A Gentle and Angry Instrument: Robert Walser’s Short Fiction
Born in Biel, Switzerland, in 1878, the writer Robert Walser lived until the age of seventy-eight, and through his work, letters, and personal associations came into contact with some of the major literary figures of his age, but the story of his life remains fragmentary, peppered with lacunae. Living in near-poverty and dressed in natty but threadbare suits, he cultivated few personal attachments and owned almost nothing. He courted several women and corresponded with others but never married. Like the rest of his siblings, he produced no children. In the last three decades of his life, confined to an asylum, he didn’t publish a word, if he even wrote at all. Yet despite this lack—what could be called an anti-legacy—Walser left behind a large body of work that uniquely fused the Romantics’ exultation in nature and search for the sublime with the early Modernists’ sense of play and intertextuality. But while the author was innovative in his work, Walser himself was an ethereal figure, divorced from time: an apolitical person in a period of great political upheaval; a barely educated wanderer who’s garnered the posthumous reputation of a hermit genius; a literary mystic miscast as blindly mad, when he in fact was all too aware of his own complicated demons. Walser, who wrote in German, moved constantly, spending time in Berlin and Munich, and in dozens of different boarding houses and hotels throughout his native Switzerland. In one year, he moved twelve times. Suspicious of neighbors who sometimes thought him more crazy than eccentric, he was a restless soul who, in the Swiss tradition, enjoyed long walks, feeling that contact with the environment was healthy.
Walking was also a method of travel: in 1920, he journeyed more than seventy miles on foot from Biel to Zurich to give a reading with a literary group. After a rehearsal with Walser, the organization forced him to allow Hans Trog, a magazine editor, to read while the author watched from the crowd. The event represented one of many disappointments Walser would suffer at the hands of fellow writers, and it likely contributed to his eventual withdrawal from literary circles.
Because of his family’s worsening finances, Walser left school at fourteen. He briefly attempted to be an actor but gave up after a disastrous audition. Later, he found work in a brewery and as a butler in a chateau. His fallback profession was that of clerk or copyist, and he occupied such roles in a number of banks and offices. He published his first poems and prose in the last years of the nineteenth century. He spent 1905 to 1913 in Berlin, during which time he was enormously productive, publishing three novels, The Tanners, The Assistant, and Jakob von Guten, as well as collections of poetry and short prose. Many of his short pieces appeared in German-language newspapers and magazines. His work earned him the admiration and, occasionally, the professional assistance of Robert Musil, Christian Morgenstern, Hermann Hesse, Franz Kafka, Max Brod, and Walter Benjamin.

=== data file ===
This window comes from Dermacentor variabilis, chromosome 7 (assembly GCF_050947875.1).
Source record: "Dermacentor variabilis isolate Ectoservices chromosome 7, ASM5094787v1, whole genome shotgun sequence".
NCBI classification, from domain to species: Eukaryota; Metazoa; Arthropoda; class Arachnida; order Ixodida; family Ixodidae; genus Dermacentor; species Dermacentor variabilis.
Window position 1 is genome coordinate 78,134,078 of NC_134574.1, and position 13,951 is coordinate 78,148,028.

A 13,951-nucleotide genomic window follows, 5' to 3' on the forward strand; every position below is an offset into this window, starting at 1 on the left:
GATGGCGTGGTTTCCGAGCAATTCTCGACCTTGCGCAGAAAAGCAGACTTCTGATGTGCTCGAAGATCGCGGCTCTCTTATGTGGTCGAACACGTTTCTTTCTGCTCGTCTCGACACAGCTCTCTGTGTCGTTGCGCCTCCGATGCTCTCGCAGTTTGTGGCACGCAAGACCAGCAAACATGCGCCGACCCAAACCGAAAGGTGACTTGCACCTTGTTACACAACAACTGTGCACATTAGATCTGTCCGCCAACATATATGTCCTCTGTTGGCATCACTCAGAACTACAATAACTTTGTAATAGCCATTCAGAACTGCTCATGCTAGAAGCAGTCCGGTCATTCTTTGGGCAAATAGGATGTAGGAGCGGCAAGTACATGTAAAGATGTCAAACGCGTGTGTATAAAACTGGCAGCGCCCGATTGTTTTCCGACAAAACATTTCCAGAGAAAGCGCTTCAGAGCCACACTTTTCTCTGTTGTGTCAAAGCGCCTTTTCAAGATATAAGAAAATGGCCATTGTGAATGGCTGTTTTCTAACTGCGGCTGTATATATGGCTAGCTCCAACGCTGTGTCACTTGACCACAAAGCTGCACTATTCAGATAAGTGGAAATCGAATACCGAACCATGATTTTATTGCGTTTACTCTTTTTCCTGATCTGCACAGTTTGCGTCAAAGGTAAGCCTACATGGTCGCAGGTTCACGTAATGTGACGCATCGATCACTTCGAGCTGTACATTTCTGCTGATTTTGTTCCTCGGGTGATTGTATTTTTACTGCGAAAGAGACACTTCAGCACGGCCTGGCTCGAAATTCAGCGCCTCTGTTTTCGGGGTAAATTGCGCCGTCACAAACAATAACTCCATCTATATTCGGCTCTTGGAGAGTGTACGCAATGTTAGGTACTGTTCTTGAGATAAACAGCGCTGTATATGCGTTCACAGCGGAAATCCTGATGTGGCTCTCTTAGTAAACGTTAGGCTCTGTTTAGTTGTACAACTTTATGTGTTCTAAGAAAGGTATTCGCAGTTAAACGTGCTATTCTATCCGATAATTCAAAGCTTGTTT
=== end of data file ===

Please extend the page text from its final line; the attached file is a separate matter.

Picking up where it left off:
In 1913, his publishing fortunes waning and frustrated with Berlin’s stuffy intellectual scene (meeting Hugo von Hofmannsthal, Walser asked the Austrian writer, “Can’t you forget for a bit that you’re famous?”), Walser returned, defeated, to Switzerland, whose provincial environs he preferred. Then the troubles began. His father died in 1914. (His mother, whose depression and lack of affection were formative influences, had died in 1894.) That, of course, is also the year in which the cataclysm of World War I engulfed Europe, and Walser spent several weeks a year for the duration of the war in military service. In 1916, his brother Ernst, who had been in Waldau Mental Hospital since 1898, died; his brother Hermann took his own life three years later. Walser entered a period of financial hardship and perpetual wandering, interrupted by stays in various rooming houses and a hospitalization for sciatica in 1924. (Later that year, he walked from Berne to Geneva, a distance of ninety miles.) Publishers rejected his novel Theodor; no copies of the manuscript remain, nor of another novel, a sort of sequel to The Tanners, that Walser destroyed. He wrote prolifically: feuilletons, fables, reconstituted myths, fairy tales, short stories, poems, dramolettes (brief plays), and other manner of literary sketches. But he found less and less of an audience for his work—popular tastes had changed in the post-war period, and Walser’s writing, despite his melancholy, had become too fanciful and playful. He began to drink excessively and attempted suicide.
After claiming that he heard voices and suffering a nervous breakdown in 1929, Walser voluntarily checked himself in to the Waldau sanatorium in Berne, the same facility that had housed his brother, Ernst. A diagnosis of schizophrenia followed, though the finding has since been heavily debated. In the early years of his hospitalization, he still wrote frequently and published some short prose. In 1933, he was transferred, legally but against his wishes, to a facility in Herisau, where he remained until his death in 1956. Allowed to take long walks, he always returned to the facility, where he also performed menial chores.